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Love in the Ruins

Compassion fatigue may be one problem confronting photojournalism, but as long as photographers continue to provide images of emotional intensity and depth, the viewing public has the opportunity for greater understanding, solidarity, and response. Two photographs, one from this week and another from a month ago, provide object lessons in thinking about powerful forces shaping the globe today. The first image is from China:


The Washington Post caption said, “A couple witnesses the demolition of their house in Beijing. With soaring housing prices, some urban residents say they are being evicted to make way for new development without being compensated enough to buy new homes.” The imagetext is highly paratactic: we are to infer that this couple was evicted and inadequately compensated. It could be that they decided to move–time to downsize, perhaps–and got a good price but are shaken anyway by leaving what was a beloved home. Maybe, but I think we can assume the worst.

They look as if they are being crushed by the great weight of uncontrolled loss. Each is distraught, so much so that rather than “witness” the demolition, they can’t bear to look. She cleaves to him as if she would collapse otherwise; though supporting her, he looks as if something is giving way inside. Though joined to each other, each seems isolated by their common desolation. Their winter coats heighten the sense of vulnerability: she is bundled up but still hugging him; his sweater is exposed, perhaps because he is wearing two coats. They seem to be wearing all they have, already succumbing to homelessness.

The second image also was taken during a time of dislocation.


The New York Times caption said, “A Luo mother and daughter fleeing the fighting in Nakuru waited to be evacuated by the Kenyan Red Cross on Saturday.” They are lucky, as they have not yet been mutilated, raped, or killed, and the Red Cross trucks that are there for them may arrive too late for others. But they are facing deportation and perhaps the permanent loss of their home; even if they return, their sense of security may be gone forever.

An image of backs, not faces, and a long view of canvas-covered trucks might seem to have little emotional resonance. The mother and daughter are deeply evocative, however. The mother is not yet old, nor the girl yet an adult, but the girl’s age tells us that both are moving toward unknown and inevitable change. (If they are lucky enough to grow older, they are likely to grow apart.) But now they are walking together, beautifully so. They are linked most obviously by their clasped hands joining them at the hip, but also by the alteration of red and white in the clothes, and by their heads each turned enough to have their lines of sight intersect on the truck moving down the road ahead. They are separate people yet bound together in the mutual obligation and trust of family life. The mother has not only her daughter’s hand but also a shoulder bag and another bag in her right hand. She will keep the girl close to her and try to provide for them both. The girl carries only herself. That is plenty, as she is the future.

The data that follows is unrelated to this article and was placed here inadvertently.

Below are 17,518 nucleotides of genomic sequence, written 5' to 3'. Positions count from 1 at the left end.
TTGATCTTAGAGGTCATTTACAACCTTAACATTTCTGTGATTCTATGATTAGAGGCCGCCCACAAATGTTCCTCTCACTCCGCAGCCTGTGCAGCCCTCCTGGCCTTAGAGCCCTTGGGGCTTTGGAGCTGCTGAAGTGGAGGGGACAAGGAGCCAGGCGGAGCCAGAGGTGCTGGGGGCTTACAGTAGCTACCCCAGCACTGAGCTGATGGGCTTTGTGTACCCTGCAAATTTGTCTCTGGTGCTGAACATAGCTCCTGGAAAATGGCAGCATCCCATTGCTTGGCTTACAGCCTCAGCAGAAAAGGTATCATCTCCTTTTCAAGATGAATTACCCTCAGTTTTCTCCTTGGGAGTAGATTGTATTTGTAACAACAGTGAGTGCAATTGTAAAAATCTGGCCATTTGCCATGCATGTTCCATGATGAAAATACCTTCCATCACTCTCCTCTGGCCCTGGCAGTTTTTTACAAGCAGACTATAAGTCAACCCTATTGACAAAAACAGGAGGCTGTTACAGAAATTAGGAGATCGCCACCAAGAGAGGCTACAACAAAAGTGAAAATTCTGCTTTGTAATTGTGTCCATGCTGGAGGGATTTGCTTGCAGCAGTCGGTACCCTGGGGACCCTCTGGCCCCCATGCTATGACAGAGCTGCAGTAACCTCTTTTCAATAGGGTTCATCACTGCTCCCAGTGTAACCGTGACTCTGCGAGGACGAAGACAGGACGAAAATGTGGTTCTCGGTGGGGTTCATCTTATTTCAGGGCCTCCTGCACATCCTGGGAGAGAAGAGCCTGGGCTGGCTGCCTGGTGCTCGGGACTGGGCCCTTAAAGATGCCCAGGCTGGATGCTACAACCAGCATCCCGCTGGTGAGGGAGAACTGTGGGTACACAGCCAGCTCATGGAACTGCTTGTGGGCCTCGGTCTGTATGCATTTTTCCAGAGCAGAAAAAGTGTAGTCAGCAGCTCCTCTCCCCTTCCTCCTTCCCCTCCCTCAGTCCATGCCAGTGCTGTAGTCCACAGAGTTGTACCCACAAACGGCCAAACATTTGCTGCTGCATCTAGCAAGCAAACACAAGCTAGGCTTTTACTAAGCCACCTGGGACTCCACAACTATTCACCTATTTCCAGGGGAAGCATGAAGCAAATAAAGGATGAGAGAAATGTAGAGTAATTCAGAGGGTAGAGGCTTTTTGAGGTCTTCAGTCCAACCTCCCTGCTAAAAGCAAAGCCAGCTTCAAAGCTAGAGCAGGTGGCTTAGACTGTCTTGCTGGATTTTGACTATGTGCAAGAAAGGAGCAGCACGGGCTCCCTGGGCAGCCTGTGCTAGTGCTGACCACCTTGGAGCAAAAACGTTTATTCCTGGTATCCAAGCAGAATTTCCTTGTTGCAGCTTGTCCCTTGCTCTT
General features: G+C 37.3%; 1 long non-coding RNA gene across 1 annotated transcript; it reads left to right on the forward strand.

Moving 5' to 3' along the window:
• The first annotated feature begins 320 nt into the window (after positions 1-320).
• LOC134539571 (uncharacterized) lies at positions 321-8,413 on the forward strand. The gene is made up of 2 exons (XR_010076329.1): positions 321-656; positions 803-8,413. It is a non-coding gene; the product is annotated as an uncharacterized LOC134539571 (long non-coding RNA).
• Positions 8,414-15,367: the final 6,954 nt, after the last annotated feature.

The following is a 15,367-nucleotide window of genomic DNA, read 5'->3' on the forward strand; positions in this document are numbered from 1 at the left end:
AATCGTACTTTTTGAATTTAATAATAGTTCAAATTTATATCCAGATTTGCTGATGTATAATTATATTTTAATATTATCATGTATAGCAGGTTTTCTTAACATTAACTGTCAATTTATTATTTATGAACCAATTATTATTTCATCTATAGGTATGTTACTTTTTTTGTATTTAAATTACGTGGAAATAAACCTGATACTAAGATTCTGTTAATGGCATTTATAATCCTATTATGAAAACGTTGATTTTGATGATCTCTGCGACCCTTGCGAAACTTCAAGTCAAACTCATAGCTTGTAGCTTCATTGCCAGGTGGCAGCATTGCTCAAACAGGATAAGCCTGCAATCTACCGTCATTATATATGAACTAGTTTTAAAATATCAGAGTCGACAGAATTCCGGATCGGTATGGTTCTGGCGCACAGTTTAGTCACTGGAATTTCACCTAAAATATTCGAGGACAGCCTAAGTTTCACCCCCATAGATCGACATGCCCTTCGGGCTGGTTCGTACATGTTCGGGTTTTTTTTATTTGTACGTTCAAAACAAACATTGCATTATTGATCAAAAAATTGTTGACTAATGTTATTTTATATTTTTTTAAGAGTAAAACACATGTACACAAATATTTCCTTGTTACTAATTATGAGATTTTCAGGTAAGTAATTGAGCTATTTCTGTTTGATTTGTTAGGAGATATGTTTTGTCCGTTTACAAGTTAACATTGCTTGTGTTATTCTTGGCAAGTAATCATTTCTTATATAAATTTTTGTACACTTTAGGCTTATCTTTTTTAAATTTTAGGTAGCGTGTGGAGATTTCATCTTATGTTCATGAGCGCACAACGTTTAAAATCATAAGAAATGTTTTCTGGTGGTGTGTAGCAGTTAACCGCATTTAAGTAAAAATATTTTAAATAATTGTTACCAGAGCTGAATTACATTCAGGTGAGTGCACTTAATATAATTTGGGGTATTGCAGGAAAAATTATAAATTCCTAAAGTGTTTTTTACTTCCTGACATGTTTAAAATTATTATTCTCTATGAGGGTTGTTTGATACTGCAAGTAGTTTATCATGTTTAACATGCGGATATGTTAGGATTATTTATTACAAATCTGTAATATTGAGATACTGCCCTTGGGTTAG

The first picture is at odds with the incredible increase in prosperity and living standards experienced by many in China today, and so it is easily rationalized as another example of “creative destruction.” The Nike swoosh on the man’s jacket marks that dimension of the photograph; the degree of irony is up to you. As far as many Chinese are concerned, this might be a very good gamble. The photograph bears witness to something else, however. The destruction is never creative for those being destroyed.

The second photograph goes against the grain of the news from Africa. Once again, years of slow progress are lost in days as another nation plunges into civil war and anarchy. Once again, we read of ethnic violence, marauding gangs, horrible atrocities. And yet this photograph poses the deportees as if they were looking into a vista of economic development and prosperity. They should look like the couple in the first image, yet they seem poised, interested, and ready to move forward. (Likewise, boosters for capitalism would tell the Chinese couple to buck up and look like these two.) The point here is not that one can flee for progress, but that amidst the ravages of African violence many people will remain capable of loving and caring for one another.

Both photographs have a capacity for emotional resonance that can help us better understand global change. Economic development and political violence are two of the most powerful forces at work in the world today. We need to remember that the first can harm people, and that people can survive and overcome the second. To think otherwise in each case is to render people disposable.

Photographs by Oded Bality/Associated Press and Evelyn Hockstein/New York Times.


Love in the Ruins


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